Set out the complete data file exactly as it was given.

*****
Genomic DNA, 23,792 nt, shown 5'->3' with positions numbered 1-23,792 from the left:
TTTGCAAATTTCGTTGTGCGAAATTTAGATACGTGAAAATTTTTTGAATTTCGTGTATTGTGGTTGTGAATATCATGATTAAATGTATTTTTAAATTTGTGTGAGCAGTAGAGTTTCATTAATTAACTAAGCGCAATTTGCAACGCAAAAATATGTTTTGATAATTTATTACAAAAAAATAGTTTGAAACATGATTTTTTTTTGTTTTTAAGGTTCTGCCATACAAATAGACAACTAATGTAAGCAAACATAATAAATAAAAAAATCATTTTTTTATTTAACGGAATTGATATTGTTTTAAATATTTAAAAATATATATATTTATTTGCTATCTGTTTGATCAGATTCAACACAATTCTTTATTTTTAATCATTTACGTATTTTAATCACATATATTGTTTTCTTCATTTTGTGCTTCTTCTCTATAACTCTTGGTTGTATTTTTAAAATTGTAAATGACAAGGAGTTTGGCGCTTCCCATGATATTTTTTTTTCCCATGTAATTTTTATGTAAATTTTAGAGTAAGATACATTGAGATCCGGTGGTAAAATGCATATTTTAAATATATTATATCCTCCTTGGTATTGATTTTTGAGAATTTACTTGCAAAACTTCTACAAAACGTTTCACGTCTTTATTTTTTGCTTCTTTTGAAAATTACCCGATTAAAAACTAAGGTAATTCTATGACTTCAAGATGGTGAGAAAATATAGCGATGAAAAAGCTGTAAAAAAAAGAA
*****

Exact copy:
Genomic DNA, 23,792 nt, shown 5'->3' with positions numbered 1-23,792 from the left:
TTTGCAAATTTCGTTGTGCGAAATTTAGATACGTGAAAATTTTTTGAATTTCGTGTATTGTGGTTGTGAATATCATGATTAAATGTATTTTTAAATTTGTGTGAGCAGTAGAGTTTCATTAATTAACTAAGCGCAATTTGCAACGCAAAAATATGTTTTGATAATTTATTACAAAAAAATAGTTTGAAACATGATTTTTTTTTGTTTTTAAGGTTCTGCCATACAAATAGACAACTAATGTAAGCAAACATAATAAATAAAAAAATCATTTTTTTATTTAACGGAATTGATATTGTTTTAAATATTTAAAAATATATATATTTATTTGCTATCTGTTTGATCAGATTCAACACAATTCTTTATTTTTAATCATTTACGTATTTTAATCACATATATTGTTTTCTTCATTTTGTGCTTCTTCTCTATAACTCTTGGTTGTATTTTTAAAATTGTAAATGACAAGGAGTTTGGCGCTTCCCATGATATTTTTTTTTCCCATGTAATTTTTATGTAAATTTTAGAGTAAGATACATTGAGATCCGGTGGTAAAATGCATATTTTAAATATATTATATCCTCCTTGGTATTGATTTTTGAGAATTTACTTGCAAAACTTCTACAAAACGTTTCACGTCTTTATTTTTTGCTTCTTTTGAAAATTACCCGATTAAAAACTAAGGTAATTCTATGACTTCAAGATGGTGAGAAAATATAGCGATGAAAAAGCTGTAAAAAAAAGAA